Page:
Power firms amp up lobbying

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Edison spends $5.5 million to gain support for bailout to prevent bankruptcy.

The Orange County Register

SACRAMENTO Edison International has spent more than $5.5 million this year to enlist residents and stockholders to lobby the Legislature to bail out its subsidiary Southern California Edison and save it from bankruptcy, reports released Monday show.

The latest financial disclosure statements show that energy companies continue to spend millions of dollars to influence the Legislature. Meals, campaign contributions and tickets to sporting events continue to flow to lawmakers and their staffs.

Overall, the amount spent on direct lobbying of the Legislature rose slightly over last quarter, but gifts and contributions to candidates continued to fall. The deadline for statements is today, but many companies and candidates filed early.

Edison‘s $5.5 million is so far the largest expenditure directed toward an orchestrated campaign to influence Capitol politicians. Spokesman Brian Bennett said Edison spent the money on television commercials to reach all Californians and on a telephone appeal directly to stockholders.

This was to educate the public about the dangers of bankruptcy to the state’s economy and to solicit their support in conveying a message to the Legislature that bankruptcy is not an option for the Edison company,” Bennett said.

The telephone work involved telling stockholders that the company’s value would drop if lawmakers did not support a bill to save Edison. Then they offered to directly connect the stockholders to lawmakers’ offices, asking that they tell the lawmakers directly to support the bailout.

Consumer advocate Doug Heller said Edison‘s spending — which totaled $5.7 million for the three-month reporting period and jumped from $318,802 from the prior quar ter — is out of line.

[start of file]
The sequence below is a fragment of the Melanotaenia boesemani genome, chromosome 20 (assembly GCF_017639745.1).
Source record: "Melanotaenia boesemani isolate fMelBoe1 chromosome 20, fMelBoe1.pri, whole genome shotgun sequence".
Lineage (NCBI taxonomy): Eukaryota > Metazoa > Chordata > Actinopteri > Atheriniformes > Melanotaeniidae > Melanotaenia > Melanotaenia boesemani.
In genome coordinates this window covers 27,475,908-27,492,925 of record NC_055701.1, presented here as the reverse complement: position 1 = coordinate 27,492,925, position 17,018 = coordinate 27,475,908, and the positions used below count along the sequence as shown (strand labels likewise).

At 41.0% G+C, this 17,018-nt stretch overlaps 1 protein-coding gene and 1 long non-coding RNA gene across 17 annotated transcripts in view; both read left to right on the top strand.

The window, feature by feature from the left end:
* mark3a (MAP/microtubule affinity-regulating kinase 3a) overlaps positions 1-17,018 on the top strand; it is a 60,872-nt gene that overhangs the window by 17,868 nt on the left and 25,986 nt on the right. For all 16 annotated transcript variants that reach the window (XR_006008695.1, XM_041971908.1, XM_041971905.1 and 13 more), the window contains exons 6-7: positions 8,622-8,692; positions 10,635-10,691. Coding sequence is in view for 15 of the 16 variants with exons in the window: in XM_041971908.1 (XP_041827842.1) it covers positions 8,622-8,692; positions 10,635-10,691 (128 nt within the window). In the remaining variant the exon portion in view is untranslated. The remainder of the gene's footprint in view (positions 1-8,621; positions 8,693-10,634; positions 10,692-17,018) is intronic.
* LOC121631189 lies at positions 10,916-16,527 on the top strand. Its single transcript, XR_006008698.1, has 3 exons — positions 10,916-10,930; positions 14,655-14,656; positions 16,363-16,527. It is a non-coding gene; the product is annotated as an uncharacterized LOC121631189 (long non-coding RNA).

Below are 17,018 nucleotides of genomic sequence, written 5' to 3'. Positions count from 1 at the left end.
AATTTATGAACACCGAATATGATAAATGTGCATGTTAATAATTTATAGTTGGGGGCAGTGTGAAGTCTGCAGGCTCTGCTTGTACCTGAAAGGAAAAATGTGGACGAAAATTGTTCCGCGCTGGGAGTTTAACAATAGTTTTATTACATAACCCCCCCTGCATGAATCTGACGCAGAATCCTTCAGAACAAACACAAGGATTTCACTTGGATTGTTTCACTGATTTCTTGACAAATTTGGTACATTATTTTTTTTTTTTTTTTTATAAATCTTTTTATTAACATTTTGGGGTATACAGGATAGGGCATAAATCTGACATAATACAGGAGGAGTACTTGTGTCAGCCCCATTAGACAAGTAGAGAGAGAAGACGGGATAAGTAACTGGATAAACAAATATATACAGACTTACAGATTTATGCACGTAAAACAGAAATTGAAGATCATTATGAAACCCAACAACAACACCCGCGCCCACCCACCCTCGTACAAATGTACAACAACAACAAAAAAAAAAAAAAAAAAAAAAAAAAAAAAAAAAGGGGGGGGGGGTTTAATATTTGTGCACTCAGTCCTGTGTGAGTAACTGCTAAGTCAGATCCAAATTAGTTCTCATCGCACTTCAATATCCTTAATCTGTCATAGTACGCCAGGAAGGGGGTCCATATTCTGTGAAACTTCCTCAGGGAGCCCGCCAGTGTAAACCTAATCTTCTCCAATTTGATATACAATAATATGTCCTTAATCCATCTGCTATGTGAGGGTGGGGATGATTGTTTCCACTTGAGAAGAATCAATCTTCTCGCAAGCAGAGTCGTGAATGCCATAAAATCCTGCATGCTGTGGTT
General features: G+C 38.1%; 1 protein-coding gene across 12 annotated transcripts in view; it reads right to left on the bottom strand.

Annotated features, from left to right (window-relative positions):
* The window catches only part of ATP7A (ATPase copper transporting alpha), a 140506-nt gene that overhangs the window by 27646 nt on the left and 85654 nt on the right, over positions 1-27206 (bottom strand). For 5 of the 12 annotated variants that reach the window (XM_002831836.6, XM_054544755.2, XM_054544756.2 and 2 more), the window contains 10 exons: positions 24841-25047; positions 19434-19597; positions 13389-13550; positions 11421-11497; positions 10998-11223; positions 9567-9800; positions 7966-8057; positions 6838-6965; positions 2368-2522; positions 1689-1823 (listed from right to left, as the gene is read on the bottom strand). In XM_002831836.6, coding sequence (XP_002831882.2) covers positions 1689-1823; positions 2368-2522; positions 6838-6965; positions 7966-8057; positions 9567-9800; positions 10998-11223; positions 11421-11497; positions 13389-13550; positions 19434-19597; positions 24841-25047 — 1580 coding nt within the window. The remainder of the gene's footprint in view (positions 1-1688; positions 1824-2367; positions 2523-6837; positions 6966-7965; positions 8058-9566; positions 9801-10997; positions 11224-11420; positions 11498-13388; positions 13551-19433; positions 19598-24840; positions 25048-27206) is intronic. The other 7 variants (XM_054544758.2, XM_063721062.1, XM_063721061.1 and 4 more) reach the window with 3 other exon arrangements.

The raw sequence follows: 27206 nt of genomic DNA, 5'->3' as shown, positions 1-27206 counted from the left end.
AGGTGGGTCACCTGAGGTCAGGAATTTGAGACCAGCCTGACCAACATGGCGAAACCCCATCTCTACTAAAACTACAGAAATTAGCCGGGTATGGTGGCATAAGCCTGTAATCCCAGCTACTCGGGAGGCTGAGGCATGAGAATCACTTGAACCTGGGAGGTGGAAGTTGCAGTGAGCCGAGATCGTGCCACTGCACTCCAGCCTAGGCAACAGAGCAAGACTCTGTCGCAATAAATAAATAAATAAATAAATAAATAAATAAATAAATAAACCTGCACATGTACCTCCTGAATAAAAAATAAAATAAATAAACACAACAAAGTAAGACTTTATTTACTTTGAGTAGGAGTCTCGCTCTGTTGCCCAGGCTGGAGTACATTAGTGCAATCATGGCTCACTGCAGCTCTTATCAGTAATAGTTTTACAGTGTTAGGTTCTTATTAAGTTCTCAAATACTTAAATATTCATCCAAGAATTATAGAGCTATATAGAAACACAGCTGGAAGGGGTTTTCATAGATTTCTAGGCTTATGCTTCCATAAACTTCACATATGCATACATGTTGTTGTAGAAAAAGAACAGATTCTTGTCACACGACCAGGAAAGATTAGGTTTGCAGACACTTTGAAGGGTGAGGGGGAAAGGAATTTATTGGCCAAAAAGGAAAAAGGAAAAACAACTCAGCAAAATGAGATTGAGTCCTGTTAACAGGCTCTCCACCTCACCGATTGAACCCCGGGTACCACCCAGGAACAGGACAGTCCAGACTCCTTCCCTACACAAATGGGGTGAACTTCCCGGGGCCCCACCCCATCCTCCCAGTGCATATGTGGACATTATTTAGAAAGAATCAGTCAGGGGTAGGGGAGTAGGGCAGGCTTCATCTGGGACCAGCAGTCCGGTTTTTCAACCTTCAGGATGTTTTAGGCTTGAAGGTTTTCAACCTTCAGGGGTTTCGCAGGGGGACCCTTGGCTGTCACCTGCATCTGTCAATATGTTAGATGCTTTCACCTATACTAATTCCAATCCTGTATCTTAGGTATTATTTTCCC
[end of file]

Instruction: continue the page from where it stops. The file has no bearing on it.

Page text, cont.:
It’s amazing that a company teetering on the edge of bankruptcy has millions of dollars to throw around to politicians and to create phony grass-roots campaigns to influence legislators,” said Heller, of the Foundation for Taxpayer and Consumer Rights.

Edison said no contributions were made directly to anyone running for office or re-election for this quarter.

In all, lawmakers sitting on energy committees and who had reported by Monday night accepted nearly $61,000 from energy-related companies.

As of late Monday, Assemblyman Dean Florez, D-Shafter, who sits on the Assembly Energy Committee, had received the largest contribution from energy companies this quarter, $21,000.

Seven of the largest power producers that sell electricity to the state spent a total of $546,488 on lobbying and other efforts to influence the Legislature.

Topping the list was Calpine Corp., which spent $141,204. Duke Energy came in second at $99,735.44 — a $20,000 leap over the prior quarter. Most of Duke‘s money was spent on consultants who worked overtime building a defense for the company against accusations of price gouging made by former employees.

Overall, our consultants spent more time setting the record straight against some blatantly false and misleading statements, regarding our rates and plant operations, which the state’s own documents proved were false,” said Duke spokesman Pat Mullen. Some lawmakers and energy experts say the state documents do not clear Duke of wrongdoing, and the accusations are still being investigated by a Senate committee.

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